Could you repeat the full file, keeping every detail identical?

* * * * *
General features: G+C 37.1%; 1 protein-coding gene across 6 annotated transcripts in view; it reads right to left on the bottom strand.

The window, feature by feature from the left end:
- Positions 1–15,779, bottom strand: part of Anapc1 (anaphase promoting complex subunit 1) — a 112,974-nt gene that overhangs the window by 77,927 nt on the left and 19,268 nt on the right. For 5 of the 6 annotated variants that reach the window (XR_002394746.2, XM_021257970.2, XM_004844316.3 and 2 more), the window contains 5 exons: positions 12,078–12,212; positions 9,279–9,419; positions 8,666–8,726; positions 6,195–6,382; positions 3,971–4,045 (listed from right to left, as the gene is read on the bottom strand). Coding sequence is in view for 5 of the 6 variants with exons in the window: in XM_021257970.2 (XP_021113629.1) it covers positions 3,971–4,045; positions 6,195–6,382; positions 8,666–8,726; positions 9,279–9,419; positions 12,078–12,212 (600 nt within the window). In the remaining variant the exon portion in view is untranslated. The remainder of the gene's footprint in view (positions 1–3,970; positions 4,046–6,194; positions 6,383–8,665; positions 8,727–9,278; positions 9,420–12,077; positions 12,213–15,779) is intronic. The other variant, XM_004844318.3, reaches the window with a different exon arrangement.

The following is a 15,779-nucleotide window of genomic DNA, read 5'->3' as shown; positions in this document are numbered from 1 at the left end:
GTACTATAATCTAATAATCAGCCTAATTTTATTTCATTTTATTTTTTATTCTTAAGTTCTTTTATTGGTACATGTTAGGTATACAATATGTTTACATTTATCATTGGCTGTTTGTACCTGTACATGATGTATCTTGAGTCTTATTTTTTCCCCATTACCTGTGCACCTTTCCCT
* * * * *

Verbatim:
General features: G+C 37.1%; 1 protein-coding gene across 6 annotated transcripts in view; it reads right to left on the bottom strand.

The window, feature by feature from the left end:
- Positions 1–15,779, bottom strand: part of Anapc1 (anaphase promoting complex subunit 1) — a 112,974-nt gene that overhangs the window by 77,927 nt on the left and 19,268 nt on the right. For 5 of the 6 annotated variants that reach the window (XR_002394746.2, XM_021257970.2, XM_004844316.3 and 2 more), the window contains 5 exons: positions 12,078–12,212; positions 9,279–9,419; positions 8,666–8,726; positions 6,195–6,382; positions 3,971–4,045 (listed from right to left, as the gene is read on the bottom strand). Coding sequence is in view for 5 of the 6 variants with exons in the window: in XM_021257970.2 (XP_021113629.1) it covers positions 3,971–4,045; positions 6,195–6,382; positions 8,666–8,726; positions 9,279–9,419; positions 12,078–12,212 (600 nt within the window). In the remaining variant the exon portion in view is untranslated. The remainder of the gene's footprint in view (positions 1–3,970; positions 4,046–6,194; positions 6,383–8,665; positions 8,727–9,278; positions 9,420–12,077; positions 12,213–15,779) is intronic. The other variant, XM_004844318.3, reaches the window with a different exon arrangement.

The following is a 15,779-nucleotide window of genomic DNA, read 5'->3' as shown; positions in this document are numbered from 1 at the left end:
GTACTATAATCTAATAATCAGCCTAATTTTATTTCATTTTATTTTTTATTCTTAAGTTCTTTTATTGGTACATGTTAGGTATACAATATGTTTACATTTATCATTGGCTGTTTGTACCTGTACATGATGTATCTTGAGTCTTATTTTTTCCCCATTACCTGTGCACCTTTCCCT